Op-Ed Contributors

A turning point for gender equality in Asia

By Helen Clark (China Daily)
Updated: 2010-03-09 07:50
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A turning point for gender equality in Asia

The Asia Pacific region has made impressive progress on many fronts, and seems poised to recover from the global economic recession more rapidly than other regions. Long term, sustainable progress, however, requires more support empower of women.

Achieving equality for women is not only a laudable goal and a human right. It is also good economics, helps deepen democracy and enables genuine long-term stability.

The latest Asia Pacific Human Development Report, Power, Voice and Rights: A Turning Point for Gender Equality in Asia and the Pacific, estimates that the under representation of women in the workforce is a heavy cost to the region in economic terms.

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Inequalities in the workforce and obstacles to women's advancement there persist.

For example, agricultural jobs account for more than 40 per cent of women's jobs in East Asia and 65 percent in South Asia. Yet, only 7 percent of the farms in these regions are controlled by women.

The inequalities don't stop there. There are large gaps worldwide between the political participation of men and of women. In the Asia Pacific, however, these gaps are among the largest in the world.

The Pacific sub-region alone has four of six countries with no women legislators at all.

In South Asia, on critical issues such as health, adult literacy, and economic participation, the gaps between men and women are wide by world standards.

According to this latest Human Development Report, almost half the adult women in South Asia are illiterate, a higher proportion than in any other region in the world. Women in South Asia can expect to live five fewer years than the world average of 70.9 years.

South Asia also has the highest malnutrition rates in the world - two out of every five children are underweight, compared to one in four in sub-Saharan Africa.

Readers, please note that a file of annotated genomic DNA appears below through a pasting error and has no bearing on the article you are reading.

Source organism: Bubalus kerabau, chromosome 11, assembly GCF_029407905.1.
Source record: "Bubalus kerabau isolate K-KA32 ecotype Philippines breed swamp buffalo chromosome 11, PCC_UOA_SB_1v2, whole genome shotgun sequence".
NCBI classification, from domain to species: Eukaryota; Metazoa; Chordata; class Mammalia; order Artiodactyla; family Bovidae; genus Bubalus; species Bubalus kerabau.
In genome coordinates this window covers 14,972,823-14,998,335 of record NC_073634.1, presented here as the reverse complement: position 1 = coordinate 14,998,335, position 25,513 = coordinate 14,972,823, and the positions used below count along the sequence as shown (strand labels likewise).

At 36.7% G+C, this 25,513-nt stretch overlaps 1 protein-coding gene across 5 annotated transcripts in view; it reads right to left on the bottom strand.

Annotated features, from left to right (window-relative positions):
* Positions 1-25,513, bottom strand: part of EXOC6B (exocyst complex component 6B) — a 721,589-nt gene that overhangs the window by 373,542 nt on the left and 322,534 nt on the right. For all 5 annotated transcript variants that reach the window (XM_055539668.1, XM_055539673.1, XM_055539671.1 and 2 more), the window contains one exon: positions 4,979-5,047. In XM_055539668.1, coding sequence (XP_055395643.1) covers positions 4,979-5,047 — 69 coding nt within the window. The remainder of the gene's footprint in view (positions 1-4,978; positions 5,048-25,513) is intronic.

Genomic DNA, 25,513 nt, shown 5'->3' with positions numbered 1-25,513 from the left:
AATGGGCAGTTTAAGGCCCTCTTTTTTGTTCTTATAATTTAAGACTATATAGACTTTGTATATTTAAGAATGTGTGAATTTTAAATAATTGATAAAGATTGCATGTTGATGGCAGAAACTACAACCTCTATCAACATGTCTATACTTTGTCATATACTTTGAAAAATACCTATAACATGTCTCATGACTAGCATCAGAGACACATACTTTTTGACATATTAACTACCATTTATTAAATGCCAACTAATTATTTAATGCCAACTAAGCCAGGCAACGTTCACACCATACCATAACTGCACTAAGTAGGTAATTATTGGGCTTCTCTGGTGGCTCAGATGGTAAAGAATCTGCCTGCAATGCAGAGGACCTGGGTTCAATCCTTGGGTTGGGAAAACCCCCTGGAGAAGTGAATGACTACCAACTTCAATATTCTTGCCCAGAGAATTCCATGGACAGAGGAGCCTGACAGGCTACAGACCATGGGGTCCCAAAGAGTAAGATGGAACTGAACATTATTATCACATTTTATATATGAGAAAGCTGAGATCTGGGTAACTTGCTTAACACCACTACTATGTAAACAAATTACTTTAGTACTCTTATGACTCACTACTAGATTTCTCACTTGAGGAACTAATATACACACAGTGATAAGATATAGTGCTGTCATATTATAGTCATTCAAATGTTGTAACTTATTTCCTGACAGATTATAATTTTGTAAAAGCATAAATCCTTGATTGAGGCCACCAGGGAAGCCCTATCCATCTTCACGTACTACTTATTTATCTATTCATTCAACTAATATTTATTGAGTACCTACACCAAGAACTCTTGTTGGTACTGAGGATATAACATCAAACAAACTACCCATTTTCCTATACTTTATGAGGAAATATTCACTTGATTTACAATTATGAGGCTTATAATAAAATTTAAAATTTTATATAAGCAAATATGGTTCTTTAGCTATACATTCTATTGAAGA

More women die in childbirth in South Asia - 500 for every 100,000 live births - than in any other part of the world except for sub-Saharan Africa.

To remove these obstacles, far reaching changes are needed in the interlinked areas of economics, social policy, politics, and law.

In the realm of economics, policies that ensure that women and men have the same inheritance rights and rights to land titles will put assets in the hands of women, and significantly improve their ability to make their voices heard inside and outside the home.

The Human Development Report estimates that increasing the proportion of women in the workforce to 70 percent, equivalent to the rate of many developed countries, would boost annual GDP by 2-4 percent in countries such as India and Malaysia.

Political reforms are needed so that more women can enter legislatures and positions of power.

This region has produced a number of women presidents and prime ministers. More women in power at every level will ensure that women's needs get higher priority than they currently do.

Nations in the Asia Pacific committed to achieving real progress for women when they signed the Millennium Declaration in 2000 and backed the Millennium Development Goals. Countries where the needs and status of women are given low priority, have made little progress on these goals. If women's status is lifted, that greatly improves the prospects for achieving the MDGs.

Reducing maternal mortality will also have positive spillover effects on the goal of improving children's health and access to education, and of reducing poverty and hunger. Providing girls with education will, in time, be positive in reducing child mortality, and improving child nutrition and health for future generations. Tackling the scourge of sexual- and gender-based violence not only addresses a basic human right, but also helps reverse the spread of HIV/AIDS.

The Millennium Development Goals summit at the United Nations this September is a major opportunity to show how prioritising meeting the needs of women can transform development progress.

On International Women's Day, we can all commit to these goals and to ensuring that women's needs are elevated, not marginalized.

The author is former prime minister of New Zealand and, is currently the administrator of UNDP and the chair of the UN Development Group.

(China Daily 03/09/2010 page10)